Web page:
On the 11th of November in NZ Armistice Day is celebrated, the end of WW1, a great contrast to what the day means in the Netherlands.
In the Netherlands, in the area where I grew up, the 11th of November was day of the crazy. The official start of the Carnival season at 11 minutes past 11. The number 11 always played a big role as the crazy number. Carnival being a very big party, with lots of dressing up, comedy, and total craziness. It was also St Maarten, a Saint that cut his cloak in half to share with a poor homeless person. What a hero!
On St Maarten we also had a tradition that was very similar to another Dutch tradition Sinterklaas on 6 December. In the evening st Maarten would come around and throw handfuls of candy into our house. I remember as a kid being terrified by the arm that showed around the door that threw delicious pepernoten (gingernuts) and schuimpjes (a type of very sweet and coloured meringue type) into our living room.
My inspiring coach Frances from find my forte challenged me today on starting another little project. To commit to writing one thing everyday that I have done that has contributed to the good. No matter how small, every little bit counts. In St Maarten’s great spirit, and as Carnival this season ends on 17 February, 98 days from now, it is almost too perfect to not take up this challenge!
I’ll post my daily updates on my twitter account with #somethinggood. Will you join me finding the good things you already do?
Its uni graduation time in Auckland. There are black gowns everywhere. Students looking like they are by no means ready to enter the labour market are celebrating their uni degree by dressing up in a long black gown and a cap and parading through the mains streets of Auckland.
NZ is a lucky country. Basically everybody who wants to, can go to university. Yes you’ll build up a debt, but unemployment in NZ is pretty low, so you can pay that off pretty quickly afterwards. There are degrees in all sorts of areas that would not necessarily have been seen as academic years ago and are still not in most European countries. It doesn’t mean the skill learned is not valuable. It maybe should just not be a uni degree nor should it follow the academic traditions like the formal graduations. The only reason it does is because tradition is just applied : we’ve always done it this way.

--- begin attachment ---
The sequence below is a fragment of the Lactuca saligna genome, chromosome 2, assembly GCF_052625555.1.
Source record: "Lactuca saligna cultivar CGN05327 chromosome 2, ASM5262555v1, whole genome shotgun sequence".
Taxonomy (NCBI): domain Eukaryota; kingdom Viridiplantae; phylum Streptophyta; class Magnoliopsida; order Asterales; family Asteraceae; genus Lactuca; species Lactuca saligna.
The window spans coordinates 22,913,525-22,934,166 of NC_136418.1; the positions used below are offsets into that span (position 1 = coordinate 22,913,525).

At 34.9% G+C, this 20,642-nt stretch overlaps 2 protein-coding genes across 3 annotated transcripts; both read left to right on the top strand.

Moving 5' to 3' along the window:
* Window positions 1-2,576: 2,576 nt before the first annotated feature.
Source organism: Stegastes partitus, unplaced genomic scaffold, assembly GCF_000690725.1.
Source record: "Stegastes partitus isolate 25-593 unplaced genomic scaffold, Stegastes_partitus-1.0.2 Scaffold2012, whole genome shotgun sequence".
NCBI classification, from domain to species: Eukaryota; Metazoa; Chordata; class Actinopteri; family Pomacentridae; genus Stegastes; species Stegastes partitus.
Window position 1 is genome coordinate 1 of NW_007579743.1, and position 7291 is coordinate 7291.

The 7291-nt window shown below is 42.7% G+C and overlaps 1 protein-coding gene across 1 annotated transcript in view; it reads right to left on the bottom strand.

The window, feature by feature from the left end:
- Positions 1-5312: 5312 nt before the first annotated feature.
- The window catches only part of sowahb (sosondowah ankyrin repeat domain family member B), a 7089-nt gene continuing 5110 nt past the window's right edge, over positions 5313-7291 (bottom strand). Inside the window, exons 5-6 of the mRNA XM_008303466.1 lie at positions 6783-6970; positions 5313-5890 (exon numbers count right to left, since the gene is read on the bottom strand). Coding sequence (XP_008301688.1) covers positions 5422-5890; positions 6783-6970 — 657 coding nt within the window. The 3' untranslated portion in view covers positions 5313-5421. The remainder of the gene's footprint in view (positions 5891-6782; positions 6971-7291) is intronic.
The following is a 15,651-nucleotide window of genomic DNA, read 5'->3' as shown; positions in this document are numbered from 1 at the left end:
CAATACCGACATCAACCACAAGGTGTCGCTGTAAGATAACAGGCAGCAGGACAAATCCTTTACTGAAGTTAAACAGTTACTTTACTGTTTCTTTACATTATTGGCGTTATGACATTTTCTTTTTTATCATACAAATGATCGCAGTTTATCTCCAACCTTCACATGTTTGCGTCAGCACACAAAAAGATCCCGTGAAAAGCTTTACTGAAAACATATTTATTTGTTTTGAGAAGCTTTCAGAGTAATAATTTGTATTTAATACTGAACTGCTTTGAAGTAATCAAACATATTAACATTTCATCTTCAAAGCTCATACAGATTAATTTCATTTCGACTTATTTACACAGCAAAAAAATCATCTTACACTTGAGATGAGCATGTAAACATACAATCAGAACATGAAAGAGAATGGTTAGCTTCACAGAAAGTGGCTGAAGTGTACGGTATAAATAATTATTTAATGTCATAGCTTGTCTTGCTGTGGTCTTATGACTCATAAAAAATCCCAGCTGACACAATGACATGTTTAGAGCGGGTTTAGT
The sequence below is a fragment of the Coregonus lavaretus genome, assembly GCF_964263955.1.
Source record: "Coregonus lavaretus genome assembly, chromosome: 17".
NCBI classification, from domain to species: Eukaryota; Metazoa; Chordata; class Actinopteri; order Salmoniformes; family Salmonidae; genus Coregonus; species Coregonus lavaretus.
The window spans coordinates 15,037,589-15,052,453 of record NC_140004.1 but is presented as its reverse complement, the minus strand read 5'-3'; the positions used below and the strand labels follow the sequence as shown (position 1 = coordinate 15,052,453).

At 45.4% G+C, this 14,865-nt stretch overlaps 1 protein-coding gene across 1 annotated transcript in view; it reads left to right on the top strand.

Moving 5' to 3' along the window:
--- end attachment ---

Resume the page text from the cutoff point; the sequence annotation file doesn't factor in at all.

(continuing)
For some reason NZ likes their education traditions. Take all the incredibly ‘important’ school gala’s, where girls are expected to basically dress as if they are getting married, with all hairdo, nail polish and expensive limousine transfers bells and whistles attached. The amount of grief and unnecessary expense it causes! Becaue if you’re not there dressed as a princess, you are ‘missing out’. And this is not only at the last year of high school, there are at least 3 years you have to go.
The other week somebody told me there was a formal graduation ceremony they had to attend from day care with presents and all. Really?
I can see this is my practical down to earth Dutch mind at work here. The mind that questions traditions for traditions sake, all having to dress in the same uniform (and paying big bucks for it too) because heaven forbid individual expressions amongst a group and yes, mandated unnecessary expenses too.
I am very happy for all of them that they have passed their exams. Education is fantastic and achievements should be celebrated. But do they really have to be so traditional, so regulated and so costly and commercial? Go celebrate, do it your way and not because others tell you to put on that outworn gradation gown again.